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National Fresh Squeezed Juice Week: Jan. 9-15

Nifa Author
Lori Tyler Gula, Senior Public Affairs Specialist

For the 2020-2021 season, citrus utilized production for the 2020-21 season totaled 6.90 million tons, according to the USDA National Agricultural Statistics Service. During National Fresh Squeezed Juice Week, we’re highlighting partners that are conducing critical citrus research and outreach with support from the National Institute of Food and Agriculture.

Penn State University and USDA scientists have used cutting-edge CRISPR/Cas technology to develop a diagnostic test that could enable early diagnosis of Huanglongbing (HBL) or citrus greening, a serious disease that threatens worldwide citrus production, which is valued at roughly $17 billion from the sale of fresh fruit and juices. Learn more.

University of California Riverside scientists and their collaborators from Texas A&M University, University of Florida, Washington State University and USDA are betting an ancient solution will solve this same disease by breeding new fruits with natural resistance to HBL. The hybrid fruits will ideally share the best of their parents’ attributes: the tastiness of the best citrus and the resistance to HLB. Eight years ago, lead botanist Chandrika Ramadugu helped identify microcitrus varieties with natural resistance to HLB. A $4.67 million grant from NIFA will allow these scientists to continue this critical citrus breeding research. Learn more.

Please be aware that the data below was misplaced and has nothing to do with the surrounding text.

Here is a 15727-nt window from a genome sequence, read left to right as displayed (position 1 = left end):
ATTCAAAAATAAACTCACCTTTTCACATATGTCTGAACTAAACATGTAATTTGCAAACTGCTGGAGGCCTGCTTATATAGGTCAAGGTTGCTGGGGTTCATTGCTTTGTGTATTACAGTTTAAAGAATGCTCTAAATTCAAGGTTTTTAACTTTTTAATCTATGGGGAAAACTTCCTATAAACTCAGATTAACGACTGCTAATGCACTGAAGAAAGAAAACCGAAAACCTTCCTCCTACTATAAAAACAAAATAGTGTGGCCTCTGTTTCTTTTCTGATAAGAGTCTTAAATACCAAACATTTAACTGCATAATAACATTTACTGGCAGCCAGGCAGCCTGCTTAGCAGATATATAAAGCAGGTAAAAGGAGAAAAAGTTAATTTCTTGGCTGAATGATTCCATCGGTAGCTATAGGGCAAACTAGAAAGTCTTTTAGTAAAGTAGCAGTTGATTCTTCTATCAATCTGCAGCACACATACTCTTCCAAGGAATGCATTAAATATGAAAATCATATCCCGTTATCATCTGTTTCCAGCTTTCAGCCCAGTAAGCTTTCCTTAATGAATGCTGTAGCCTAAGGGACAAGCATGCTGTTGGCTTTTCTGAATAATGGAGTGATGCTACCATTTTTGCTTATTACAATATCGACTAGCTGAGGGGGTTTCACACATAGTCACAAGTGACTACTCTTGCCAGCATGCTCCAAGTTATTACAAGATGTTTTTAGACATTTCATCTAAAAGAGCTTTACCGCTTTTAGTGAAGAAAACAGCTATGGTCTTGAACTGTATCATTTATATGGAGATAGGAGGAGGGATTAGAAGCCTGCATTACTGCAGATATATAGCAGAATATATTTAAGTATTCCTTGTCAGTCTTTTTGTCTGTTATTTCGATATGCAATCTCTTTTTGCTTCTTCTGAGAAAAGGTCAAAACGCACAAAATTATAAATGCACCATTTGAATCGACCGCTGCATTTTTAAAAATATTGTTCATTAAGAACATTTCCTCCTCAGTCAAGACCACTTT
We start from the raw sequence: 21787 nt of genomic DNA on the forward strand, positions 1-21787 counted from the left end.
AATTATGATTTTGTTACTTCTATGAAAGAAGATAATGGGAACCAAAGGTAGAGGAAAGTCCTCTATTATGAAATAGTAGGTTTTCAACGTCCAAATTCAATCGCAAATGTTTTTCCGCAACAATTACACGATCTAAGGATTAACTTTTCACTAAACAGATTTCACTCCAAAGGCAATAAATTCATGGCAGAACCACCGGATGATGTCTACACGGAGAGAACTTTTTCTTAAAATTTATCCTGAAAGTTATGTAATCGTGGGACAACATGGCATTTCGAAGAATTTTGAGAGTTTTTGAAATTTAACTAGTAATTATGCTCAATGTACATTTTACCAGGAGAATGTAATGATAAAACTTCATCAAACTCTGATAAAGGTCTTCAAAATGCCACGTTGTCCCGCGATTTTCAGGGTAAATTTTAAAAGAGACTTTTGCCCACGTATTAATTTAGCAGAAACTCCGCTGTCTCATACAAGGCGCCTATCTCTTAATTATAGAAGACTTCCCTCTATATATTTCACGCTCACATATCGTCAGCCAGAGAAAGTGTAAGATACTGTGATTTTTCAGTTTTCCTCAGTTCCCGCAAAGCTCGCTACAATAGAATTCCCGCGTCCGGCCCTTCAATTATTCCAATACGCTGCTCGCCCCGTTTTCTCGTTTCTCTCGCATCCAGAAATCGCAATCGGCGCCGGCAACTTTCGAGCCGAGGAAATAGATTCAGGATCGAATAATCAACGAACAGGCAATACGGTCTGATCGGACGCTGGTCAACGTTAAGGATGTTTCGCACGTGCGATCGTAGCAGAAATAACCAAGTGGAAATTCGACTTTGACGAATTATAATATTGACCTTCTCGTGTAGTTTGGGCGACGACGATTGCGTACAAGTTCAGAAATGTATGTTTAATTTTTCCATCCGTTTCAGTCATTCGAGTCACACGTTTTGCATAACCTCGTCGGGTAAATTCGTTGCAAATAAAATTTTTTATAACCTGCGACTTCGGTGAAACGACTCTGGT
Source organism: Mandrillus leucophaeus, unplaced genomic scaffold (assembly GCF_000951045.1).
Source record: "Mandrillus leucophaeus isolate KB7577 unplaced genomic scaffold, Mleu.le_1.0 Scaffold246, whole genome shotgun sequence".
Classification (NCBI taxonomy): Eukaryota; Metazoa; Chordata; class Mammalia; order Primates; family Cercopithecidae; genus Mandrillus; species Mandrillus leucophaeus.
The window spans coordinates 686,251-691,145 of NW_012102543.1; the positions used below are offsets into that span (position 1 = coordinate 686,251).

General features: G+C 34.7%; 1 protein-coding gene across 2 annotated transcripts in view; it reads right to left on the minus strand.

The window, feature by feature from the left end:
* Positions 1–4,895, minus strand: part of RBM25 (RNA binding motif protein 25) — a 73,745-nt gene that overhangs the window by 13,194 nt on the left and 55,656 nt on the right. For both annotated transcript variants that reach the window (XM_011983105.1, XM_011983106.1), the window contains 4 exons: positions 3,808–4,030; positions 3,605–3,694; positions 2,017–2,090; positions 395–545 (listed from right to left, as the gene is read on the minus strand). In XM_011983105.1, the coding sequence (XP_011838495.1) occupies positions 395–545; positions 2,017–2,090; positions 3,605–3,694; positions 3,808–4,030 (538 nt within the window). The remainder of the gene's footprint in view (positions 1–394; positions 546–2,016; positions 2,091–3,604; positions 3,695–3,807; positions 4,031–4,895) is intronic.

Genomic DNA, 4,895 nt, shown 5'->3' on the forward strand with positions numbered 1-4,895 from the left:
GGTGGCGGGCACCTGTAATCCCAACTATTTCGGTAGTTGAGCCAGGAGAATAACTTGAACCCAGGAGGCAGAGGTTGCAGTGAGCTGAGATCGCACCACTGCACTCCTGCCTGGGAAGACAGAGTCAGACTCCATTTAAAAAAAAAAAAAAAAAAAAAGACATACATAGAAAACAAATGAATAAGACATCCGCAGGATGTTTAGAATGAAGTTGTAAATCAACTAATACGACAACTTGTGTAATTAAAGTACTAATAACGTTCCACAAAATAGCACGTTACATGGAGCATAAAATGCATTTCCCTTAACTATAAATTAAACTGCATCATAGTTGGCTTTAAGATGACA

In Puerto Rico, the citrus industry is valued at $4.25 million. The first reports of HBL in Puerto Rico came in 2009. The University of Puerto Rico and Puerto Rico’s Agricultural Extension Service are working closely with growers to help them adopt Integrated Pest Management (IPM) practices to manage HBL through hands-on training and the development of a demonstrational farm. To date, the Puerto Rico project has held numerous IPM training workshops for HBL management with field demonstrations. Among those who have benefitted from these trainings include citrus farmers, Extension agents, USDA agronomists, Natural Resources Conservation Service technicians, and agronomists visiting from Italy. Learn more.

As we enjoy our fresh squeezed juice this week, we recognize the important research and outreach being conducted by our Land-grant University partners.

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